I reread Franzen's The Corrections as a warm up to Freedom. I have to confess I couldn't stay with The Corrections years ago when I took a shot at it. I just wasn't ready for all that back story. But this time I was. Maybe I was more determined, maybe I just a better reader. I don't know. But I finished the book and of course I had a very strong reaction to the ending chapter which to me was the book.
To me it is a Midwestern novel. No surprise here since the Lamberts are from the Midwest and the novel pivots around getting together for a last Christmas before Albert the father goes permanently insane and general implosion occurs among the Lambert siblings. The majority of the novel takes place in the East where the Lambert children struggle through their lives. Like The Great Gatsby we are watching that essentially Midwestern morality bang up against the early twenty first century decadence of America before 9/11. In this way we have an unfair advantage, we know about the planes to come.
But the novel circles back to St Jude and here is where the novel shines. The last days of Albert Lambert and truly the last days of twentieth century America play out in the Lambert household as a movie that has become old, sentimental, and horribly dysfunctional. Nothing fits anymore and the ragged warmth of the Midwest is much like the warm ragged center of the world for Nick Caraway when he returned from the war in Gastby. The house and the rituals are all in place but they are vestiges of a world that no longer exists. Truly, the horror of the last pages is no one has any place anymore in the world. The stage is set for that fateful day in September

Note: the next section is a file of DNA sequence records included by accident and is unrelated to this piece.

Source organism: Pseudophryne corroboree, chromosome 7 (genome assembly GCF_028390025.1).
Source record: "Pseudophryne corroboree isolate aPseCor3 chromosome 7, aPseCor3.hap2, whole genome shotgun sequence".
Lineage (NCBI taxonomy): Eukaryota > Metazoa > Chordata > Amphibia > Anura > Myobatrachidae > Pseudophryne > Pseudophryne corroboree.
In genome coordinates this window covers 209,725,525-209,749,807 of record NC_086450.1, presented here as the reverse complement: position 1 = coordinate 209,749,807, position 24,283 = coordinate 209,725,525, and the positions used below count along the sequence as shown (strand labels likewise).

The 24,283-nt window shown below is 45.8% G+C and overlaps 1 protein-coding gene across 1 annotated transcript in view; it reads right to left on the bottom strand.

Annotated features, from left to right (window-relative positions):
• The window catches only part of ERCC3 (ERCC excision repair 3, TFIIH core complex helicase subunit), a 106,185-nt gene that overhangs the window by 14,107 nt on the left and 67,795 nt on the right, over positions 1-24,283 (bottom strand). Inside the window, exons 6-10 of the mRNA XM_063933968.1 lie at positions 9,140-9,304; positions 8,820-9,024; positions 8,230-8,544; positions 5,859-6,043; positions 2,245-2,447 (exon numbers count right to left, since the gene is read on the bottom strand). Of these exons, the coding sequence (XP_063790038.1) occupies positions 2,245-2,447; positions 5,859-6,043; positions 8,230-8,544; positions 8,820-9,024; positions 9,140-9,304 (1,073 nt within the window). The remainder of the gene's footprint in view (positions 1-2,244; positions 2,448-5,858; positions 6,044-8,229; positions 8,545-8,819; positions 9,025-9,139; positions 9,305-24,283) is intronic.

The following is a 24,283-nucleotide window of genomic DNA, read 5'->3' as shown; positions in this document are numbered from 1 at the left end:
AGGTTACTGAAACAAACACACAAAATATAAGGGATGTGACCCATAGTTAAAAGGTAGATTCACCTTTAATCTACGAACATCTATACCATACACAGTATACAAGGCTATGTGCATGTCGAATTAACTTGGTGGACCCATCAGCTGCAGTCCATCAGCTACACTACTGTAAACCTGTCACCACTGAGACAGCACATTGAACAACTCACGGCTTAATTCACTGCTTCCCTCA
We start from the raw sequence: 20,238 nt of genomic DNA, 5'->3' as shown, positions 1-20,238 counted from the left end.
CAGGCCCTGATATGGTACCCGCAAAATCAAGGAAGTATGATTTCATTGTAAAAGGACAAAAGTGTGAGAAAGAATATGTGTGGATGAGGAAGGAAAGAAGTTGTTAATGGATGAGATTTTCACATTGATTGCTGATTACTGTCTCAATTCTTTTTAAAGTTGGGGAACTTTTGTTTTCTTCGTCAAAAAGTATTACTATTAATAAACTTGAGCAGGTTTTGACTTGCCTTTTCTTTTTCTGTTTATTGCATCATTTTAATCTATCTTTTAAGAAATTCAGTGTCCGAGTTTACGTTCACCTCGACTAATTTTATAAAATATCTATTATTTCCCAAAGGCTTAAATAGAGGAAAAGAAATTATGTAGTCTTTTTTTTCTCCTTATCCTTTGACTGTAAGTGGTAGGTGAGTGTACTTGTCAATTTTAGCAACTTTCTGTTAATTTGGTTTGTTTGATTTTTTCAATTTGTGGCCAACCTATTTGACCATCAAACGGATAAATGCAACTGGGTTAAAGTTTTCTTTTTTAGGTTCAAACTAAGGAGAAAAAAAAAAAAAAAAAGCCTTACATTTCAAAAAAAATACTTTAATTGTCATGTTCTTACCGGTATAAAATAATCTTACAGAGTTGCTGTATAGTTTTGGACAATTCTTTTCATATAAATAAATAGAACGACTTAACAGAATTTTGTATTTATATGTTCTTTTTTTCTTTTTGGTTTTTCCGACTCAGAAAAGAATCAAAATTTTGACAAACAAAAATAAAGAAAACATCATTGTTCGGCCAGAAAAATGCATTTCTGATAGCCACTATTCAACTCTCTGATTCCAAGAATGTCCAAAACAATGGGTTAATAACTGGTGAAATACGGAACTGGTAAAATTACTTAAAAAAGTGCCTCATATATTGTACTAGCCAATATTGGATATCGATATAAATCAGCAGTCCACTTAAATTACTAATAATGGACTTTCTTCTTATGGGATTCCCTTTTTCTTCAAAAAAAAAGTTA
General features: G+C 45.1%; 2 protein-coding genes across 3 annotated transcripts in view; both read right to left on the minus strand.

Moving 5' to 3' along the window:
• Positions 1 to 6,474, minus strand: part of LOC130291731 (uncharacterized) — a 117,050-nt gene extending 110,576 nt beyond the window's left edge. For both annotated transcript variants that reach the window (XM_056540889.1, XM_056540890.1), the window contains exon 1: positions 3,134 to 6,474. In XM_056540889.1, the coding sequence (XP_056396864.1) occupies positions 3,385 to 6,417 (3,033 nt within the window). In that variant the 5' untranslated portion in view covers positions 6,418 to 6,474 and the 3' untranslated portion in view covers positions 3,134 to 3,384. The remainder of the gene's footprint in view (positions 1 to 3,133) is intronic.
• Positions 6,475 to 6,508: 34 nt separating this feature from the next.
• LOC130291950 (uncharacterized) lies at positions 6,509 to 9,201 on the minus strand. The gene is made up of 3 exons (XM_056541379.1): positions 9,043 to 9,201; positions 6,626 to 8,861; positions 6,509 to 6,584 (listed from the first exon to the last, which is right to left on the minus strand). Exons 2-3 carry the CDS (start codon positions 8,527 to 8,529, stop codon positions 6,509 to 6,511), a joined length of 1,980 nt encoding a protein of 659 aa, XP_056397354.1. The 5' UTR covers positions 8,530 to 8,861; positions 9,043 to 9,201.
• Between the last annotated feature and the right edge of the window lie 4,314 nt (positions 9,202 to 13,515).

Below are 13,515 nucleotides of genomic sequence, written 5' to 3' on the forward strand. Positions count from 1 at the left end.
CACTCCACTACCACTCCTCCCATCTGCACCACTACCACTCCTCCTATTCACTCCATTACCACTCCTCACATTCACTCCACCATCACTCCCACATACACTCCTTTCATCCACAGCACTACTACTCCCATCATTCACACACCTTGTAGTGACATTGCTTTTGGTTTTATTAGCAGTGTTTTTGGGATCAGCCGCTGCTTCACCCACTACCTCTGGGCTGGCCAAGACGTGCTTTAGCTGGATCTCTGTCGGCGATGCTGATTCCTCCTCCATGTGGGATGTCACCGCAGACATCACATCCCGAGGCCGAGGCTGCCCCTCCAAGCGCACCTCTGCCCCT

The Corrections is a perfect snapshot of our pre 9/11 World . More than that it pegs that WW II generations fierce devotion to ritual at all costs and shows the futility of those rituals in a world that no longer is anchored in the American century. Lets see where Freedom picks up.
William Hazegrove's novel Rocket Man is due on in the fall.
A Catcher in the Rye for the forty something generation